Obamacare Escalates Drug-Dependent Healthcare

The Washington Times reported on November 12, 2013, that WebMD, the second most visited health site on the internet, received a $4.8 million government contract to educate doctors about the Affordable Care Act through lectures, articles, podcasts and “expert viewpoints.”

The problem, according to holistic physician Joseph Mer cola, MD, is that the site, which many assume to be a source of unbiased, trustworthy medical information, has proven to be neither scientific nor unbiased. “WebMD has positioned itself as a primary source of independent and science-backed health information, yet is financially dependent on pharmaceutical companies, and now the US government.

WebMD recently sponsored a depression screening test in which every single quiz-taker ended up with a score showing “a high likelihood of major depression” and was advised to talk to their doctor about treatment — drugs, of course. Closer scrutiny revealed the test was sponsored by drug manufacturer Eli Lily, and was nothing more than clever consumer advertising disguised as health information.

It might be worth noting, says Mer cola, “that WebMD is also partnered with the US FDA. This virtually assures that you will not learn about any alternatives besides those approved by the FDA for your condition, and further strengthens the promotion of sponsored drugs.”

If pharmaceutically sponsored websites are allowed to define the culture of medicine, more access to healthcare will simply mean more drugs prescribed, but not necessarily healthier people.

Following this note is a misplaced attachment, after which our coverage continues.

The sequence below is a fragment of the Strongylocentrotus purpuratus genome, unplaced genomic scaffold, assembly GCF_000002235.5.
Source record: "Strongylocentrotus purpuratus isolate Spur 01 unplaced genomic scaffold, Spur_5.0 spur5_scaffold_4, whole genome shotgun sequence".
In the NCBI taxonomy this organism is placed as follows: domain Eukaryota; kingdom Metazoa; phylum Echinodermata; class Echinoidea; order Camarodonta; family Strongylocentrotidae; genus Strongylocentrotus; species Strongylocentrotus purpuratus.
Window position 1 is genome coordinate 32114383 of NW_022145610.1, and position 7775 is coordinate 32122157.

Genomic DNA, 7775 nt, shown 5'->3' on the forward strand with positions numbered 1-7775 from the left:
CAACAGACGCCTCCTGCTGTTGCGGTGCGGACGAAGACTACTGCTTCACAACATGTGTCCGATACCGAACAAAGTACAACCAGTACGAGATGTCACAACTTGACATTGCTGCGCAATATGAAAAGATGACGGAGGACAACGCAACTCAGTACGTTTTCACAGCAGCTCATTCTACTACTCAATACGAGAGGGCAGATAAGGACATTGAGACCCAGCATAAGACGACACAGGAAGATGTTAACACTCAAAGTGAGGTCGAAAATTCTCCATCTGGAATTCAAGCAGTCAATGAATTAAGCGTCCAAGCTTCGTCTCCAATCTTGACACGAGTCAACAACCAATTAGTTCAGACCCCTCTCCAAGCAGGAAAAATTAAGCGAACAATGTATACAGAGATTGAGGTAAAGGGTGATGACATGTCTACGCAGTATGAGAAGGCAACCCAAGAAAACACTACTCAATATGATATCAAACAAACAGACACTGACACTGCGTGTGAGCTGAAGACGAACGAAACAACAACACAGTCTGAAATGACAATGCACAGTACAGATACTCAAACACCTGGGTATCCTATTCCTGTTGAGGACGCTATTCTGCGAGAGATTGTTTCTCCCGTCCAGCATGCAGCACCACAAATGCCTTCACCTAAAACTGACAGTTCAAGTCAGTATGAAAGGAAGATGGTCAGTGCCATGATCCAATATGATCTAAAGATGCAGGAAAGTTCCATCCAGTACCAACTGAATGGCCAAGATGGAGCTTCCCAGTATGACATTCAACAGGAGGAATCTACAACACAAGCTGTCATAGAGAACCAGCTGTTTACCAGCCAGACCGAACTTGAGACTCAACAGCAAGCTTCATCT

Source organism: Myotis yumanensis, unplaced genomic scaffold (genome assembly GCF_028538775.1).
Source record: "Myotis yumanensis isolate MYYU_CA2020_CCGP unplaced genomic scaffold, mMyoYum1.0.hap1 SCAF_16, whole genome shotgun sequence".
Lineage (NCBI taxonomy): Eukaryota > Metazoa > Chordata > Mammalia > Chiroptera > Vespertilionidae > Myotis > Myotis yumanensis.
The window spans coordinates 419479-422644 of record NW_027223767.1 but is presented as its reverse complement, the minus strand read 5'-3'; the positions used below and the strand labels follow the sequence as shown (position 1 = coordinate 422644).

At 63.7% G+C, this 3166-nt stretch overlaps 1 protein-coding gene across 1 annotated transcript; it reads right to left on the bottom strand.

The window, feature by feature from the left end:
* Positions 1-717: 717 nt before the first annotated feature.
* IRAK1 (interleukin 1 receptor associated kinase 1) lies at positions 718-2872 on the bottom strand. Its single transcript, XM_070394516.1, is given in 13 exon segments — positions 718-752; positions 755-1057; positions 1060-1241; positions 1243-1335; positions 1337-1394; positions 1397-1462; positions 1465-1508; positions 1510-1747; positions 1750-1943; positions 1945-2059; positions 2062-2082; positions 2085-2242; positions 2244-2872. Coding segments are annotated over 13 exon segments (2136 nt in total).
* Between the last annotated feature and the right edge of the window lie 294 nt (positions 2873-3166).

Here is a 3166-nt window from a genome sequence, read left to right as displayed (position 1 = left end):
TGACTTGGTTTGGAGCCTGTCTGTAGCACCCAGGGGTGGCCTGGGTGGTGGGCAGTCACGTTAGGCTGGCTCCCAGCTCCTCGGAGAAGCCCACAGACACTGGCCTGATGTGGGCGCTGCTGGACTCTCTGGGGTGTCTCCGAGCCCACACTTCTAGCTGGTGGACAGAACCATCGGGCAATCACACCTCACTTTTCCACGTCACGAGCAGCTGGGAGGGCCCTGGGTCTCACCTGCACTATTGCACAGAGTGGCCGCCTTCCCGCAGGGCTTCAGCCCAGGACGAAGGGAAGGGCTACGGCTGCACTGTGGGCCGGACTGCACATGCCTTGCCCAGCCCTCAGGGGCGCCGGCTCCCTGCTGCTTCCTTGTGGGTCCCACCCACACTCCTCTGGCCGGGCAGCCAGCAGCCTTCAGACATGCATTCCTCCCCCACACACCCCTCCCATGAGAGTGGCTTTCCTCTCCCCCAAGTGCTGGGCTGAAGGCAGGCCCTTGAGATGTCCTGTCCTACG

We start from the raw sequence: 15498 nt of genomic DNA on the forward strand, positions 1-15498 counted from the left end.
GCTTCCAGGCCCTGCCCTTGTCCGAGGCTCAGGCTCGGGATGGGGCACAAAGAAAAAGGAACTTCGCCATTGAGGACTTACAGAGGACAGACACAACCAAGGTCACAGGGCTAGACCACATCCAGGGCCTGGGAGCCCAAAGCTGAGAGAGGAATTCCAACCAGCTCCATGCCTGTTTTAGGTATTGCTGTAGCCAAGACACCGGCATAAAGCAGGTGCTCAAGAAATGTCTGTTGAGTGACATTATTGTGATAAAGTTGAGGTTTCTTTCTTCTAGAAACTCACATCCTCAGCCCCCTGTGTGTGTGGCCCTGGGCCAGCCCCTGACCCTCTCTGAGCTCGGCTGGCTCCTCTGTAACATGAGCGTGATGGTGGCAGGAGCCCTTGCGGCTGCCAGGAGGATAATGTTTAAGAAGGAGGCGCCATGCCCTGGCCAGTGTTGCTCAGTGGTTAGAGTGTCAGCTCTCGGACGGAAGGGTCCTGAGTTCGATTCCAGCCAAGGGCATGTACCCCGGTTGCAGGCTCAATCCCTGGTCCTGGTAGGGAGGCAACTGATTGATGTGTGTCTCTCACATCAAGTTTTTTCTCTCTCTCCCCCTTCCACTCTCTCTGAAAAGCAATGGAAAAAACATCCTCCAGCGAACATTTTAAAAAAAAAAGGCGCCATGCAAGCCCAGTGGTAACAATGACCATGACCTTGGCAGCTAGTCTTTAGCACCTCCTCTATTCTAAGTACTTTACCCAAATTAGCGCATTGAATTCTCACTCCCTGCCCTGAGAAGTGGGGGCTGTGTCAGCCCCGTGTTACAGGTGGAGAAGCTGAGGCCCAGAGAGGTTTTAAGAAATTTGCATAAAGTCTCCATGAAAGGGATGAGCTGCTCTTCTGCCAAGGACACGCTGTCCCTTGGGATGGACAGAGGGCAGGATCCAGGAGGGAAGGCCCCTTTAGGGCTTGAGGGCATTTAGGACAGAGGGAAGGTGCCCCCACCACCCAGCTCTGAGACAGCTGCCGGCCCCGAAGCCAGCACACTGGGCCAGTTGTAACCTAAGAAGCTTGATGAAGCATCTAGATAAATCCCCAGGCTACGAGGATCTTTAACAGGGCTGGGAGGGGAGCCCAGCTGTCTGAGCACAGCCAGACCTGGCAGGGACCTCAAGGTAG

Time Magazine reported on November 19, 2013 that, “[I]n a best case scenario of nearly complete enrollment [in the Affordable Care Act], increased demand from more insured people will push up prescriptions…to hit $1 trillion in 2014.”

We need access to universal healthcare but we need more options than just drugs. While a deeply flawed Obamacare is at least a step in the right direction for providing healthcare access to all Americans, nothing short of a single payer universal healthcare system with both allopathic and alternative options will address America’s true healthcare needs.

Of additional concern, Dr. Mer cola notes a “lack of independence among promoters and distributors of health information. Due to a dramatic rise in scientific fraud, which is particularly prevalent in the medical literature…not only are industry studies 400 percent more likely to show positive outcomes, negative findings are never published, and raw data is rarely publicly available.”

“It’s important to realize that all research is NOT published,” Mer cola continues. “And it should come as no surprise that drug studies funded by a pharmaceutical company that reaches a negative conclusion will rarely ever see the light of day… And with so much data missing in action, what does the claim ‘scientifically proven’ really amount to? It certainly cannot be construed as a guarantee of safety or effectiveness.”

Carol Bedrosian is the publisher of Spirit of Change holistic magazine. Visit www.spiritofchange.org.

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